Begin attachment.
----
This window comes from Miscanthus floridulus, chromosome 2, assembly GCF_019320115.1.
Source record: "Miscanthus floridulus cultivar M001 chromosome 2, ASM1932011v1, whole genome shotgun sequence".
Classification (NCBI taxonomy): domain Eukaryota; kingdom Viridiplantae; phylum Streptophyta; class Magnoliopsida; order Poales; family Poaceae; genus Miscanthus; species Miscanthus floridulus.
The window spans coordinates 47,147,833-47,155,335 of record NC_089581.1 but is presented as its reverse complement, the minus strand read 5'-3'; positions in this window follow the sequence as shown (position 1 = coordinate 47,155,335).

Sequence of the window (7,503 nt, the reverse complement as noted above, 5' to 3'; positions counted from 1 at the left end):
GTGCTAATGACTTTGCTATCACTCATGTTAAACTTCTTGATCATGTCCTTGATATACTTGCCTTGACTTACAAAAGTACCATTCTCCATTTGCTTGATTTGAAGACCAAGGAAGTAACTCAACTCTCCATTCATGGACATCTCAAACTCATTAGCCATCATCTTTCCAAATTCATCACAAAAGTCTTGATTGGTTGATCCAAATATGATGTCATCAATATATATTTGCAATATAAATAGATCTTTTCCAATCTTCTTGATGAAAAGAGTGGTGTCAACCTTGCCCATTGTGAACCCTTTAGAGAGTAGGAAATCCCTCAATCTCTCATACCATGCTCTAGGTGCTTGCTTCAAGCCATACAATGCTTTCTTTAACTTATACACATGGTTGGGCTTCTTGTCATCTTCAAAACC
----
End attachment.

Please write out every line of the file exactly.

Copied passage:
This window comes from Miscanthus floridulus, chromosome 2, assembly GCF_019320115.1.
Source record: "Miscanthus floridulus cultivar M001 chromosome 2, ASM1932011v1, whole genome shotgun sequence".
Classification (NCBI taxonomy): domain Eukaryota; kingdom Viridiplantae; phylum Streptophyta; class Magnoliopsida; order Poales; family Poaceae; genus Miscanthus; species Miscanthus floridulus.
The window spans coordinates 47,147,833-47,155,335 of record NC_089581.1 but is presented as its reverse complement, the minus strand read 5'-3'; positions in this window follow the sequence as shown (position 1 = coordinate 47,155,335).

Sequence of the window (7,503 nt, the reverse complement as noted above, 5' to 3'; positions counted from 1 at the left end):
GTGCTAATGACTTTGCTATCACTCATGTTAAACTTCTTGATCATGTCCTTGATATACTTGCCTTGACTTACAAAAGTACCATTCTCCATTTGCTTGATTTGAAGACCAAGGAAGTAACTCAACTCTCCATTCATGGACATCTCAAACTCATTAGCCATCATCTTTCCAAATTCATCACAAAAGTCTTGATTGGTTGATCCAAATATGATGTCATCAATATATATTTGCAATATAAATAGATCTTTTCCAATCTTCTTGATGAAAAGAGTGGTGTCAACCTTGCCCATTGTGAACCCTTTAGAGAGTAGGAAATCCCTCAATCTCTCATACCATGCTCTAGGTGCTTGCTTCAAGCCATACAATGCTTTCTTTAACTTATACACATGGTTGGGCTTCTTGTCATCTTCAAAACC